How to detect split seek in ebml

I’m in the unenviable position of needing to edit an unknown number of files’ seek elements in the file ebml header. The files disallow ff/rev in media servers like Emby, Jellyfin, and
Plex. I’ve found that running mkvmerge in a script, or running mkclean will make the needed change. Howevr, I have many, many files and while I could write a script to make the changes, I don’t know a speedy way to detect the files that need changing. Currently, I’m looking at github scripts/software to edit ebml headers.
If anyone has any ideas, please let me know. Thank you.


I don’t have a solution, but I do have a couple points for you to consider.

The first point is about you saying that you need to know which files to process. That need doesn’t change with the tools you use. If you don’t like needing to know which file to modify for mkvmerge, then you won’t like having to know that with any other potential piece of software.

The second point is about how to detect such things. In general this isn’t really possible, for a variety of reasons. Primarily one would need to know what exactly those players miss/don’t like about a file. There’s no way to know for sure without having access to the source code (or a qualified comment from one of their developers), and you won’t get neither. On top of that it’s highly likely that different players have different levels of support and will therefore choke for different reasons.

There are several conditions that might break things for a lot of players, including but not limited to:

  • no meta seek elements
  • no cues elements
  • cues elements not referenced from the first meta seek element
  • wrong positions within the meta seek elements

That being said, the well-known Ogg media container (used for things such as Vorbis or Opus) doesn’t even have an index, and players can seek in those files just fine. When designing Matroska we made sure the same type of algorithm can be applied to seeking in Matroska, too — it’d be just a tad less efficient & quick than using the cues for seeking.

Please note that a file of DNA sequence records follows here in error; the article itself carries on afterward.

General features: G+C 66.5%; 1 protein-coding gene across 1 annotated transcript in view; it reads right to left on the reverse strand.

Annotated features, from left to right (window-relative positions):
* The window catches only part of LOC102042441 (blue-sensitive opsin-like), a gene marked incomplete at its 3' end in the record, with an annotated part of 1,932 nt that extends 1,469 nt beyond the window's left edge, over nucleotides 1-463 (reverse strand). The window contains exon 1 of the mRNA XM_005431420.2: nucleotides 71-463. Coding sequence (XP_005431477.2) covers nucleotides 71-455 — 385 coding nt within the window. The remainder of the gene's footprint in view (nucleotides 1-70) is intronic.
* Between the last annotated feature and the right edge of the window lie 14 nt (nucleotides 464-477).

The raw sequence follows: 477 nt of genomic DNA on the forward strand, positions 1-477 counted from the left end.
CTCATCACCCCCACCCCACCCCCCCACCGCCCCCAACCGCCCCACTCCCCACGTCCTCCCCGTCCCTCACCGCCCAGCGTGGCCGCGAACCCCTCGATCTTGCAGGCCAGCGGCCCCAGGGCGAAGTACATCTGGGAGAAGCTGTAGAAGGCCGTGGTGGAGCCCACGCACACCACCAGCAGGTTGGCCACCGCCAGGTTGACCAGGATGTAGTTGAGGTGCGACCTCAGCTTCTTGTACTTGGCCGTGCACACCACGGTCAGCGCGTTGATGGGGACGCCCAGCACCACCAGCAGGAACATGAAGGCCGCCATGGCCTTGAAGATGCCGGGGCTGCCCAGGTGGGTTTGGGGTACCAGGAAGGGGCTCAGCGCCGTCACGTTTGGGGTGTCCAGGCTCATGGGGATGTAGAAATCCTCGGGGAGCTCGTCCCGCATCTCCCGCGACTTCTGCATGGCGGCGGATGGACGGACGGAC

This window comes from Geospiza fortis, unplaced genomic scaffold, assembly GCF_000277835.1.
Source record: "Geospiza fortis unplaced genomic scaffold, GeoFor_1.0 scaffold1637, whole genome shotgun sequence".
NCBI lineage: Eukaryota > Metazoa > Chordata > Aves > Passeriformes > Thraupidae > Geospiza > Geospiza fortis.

My last point is one about time investment. You already know a solution that works well (remuxing with mkvmerge which is used by tons of people for this particular purpose, “normalizing” files). You’d have to spend a bit more time implementing a script to loop over all your files, but after that it’s just a matter of letting it run for a bit.

On the other hand you have searching for, testing different programs, trying to understand what your players don’t like about affected files etc. Even if you might find a program that can actually do that (I don’t know of one, otherwise I would’ve already mentioned it), it might not be automatable easily, or not at all. Even in the bast case you’re likely to invest an order of magnitude here than just biting the bullet & remuxing every file as I said above.

Whatever you decide, good luck.

Currently, my strategy is to run mkvinfo or mkvalidator and catch the output in a python or bash script. The output will give me the info I need to decide whether to process the file.
Once the seek data indicator is receieved, if received, I can ‘killall’(bash) or similar, and add the filename to a list in text file, depending on the data receiived.
My hope was to find software to let me examine the file directly and automate the detection and edits in one script, a more elegant solution. I can do this piecemeal though.
Let me clarify, the issue is in the split seekhead element. One part at the beginning of the file and one part at the end of the file. Programs like mkclean remove the problem of the second piece. My issue arises from the incomplete/incorrect implementation of the Mastroska standard by media server software.
Oh, yes, ‘running it a bit’, try several thousand iterations.

Thank you and
Have a good day.

That should be easy: run mkvinfo -v -v yourfile.mkv | sed -e '/+ Cluster/q' > output.txt& analyze the contents of output.txt. It’ll contain the seek head sub-elements but stop after finding the first cluster (that’s what the seq call does: it exits as soon as it finds that pattern, leading the shell to kill mkvinfo, too, as it cannot write to its stdout anymore).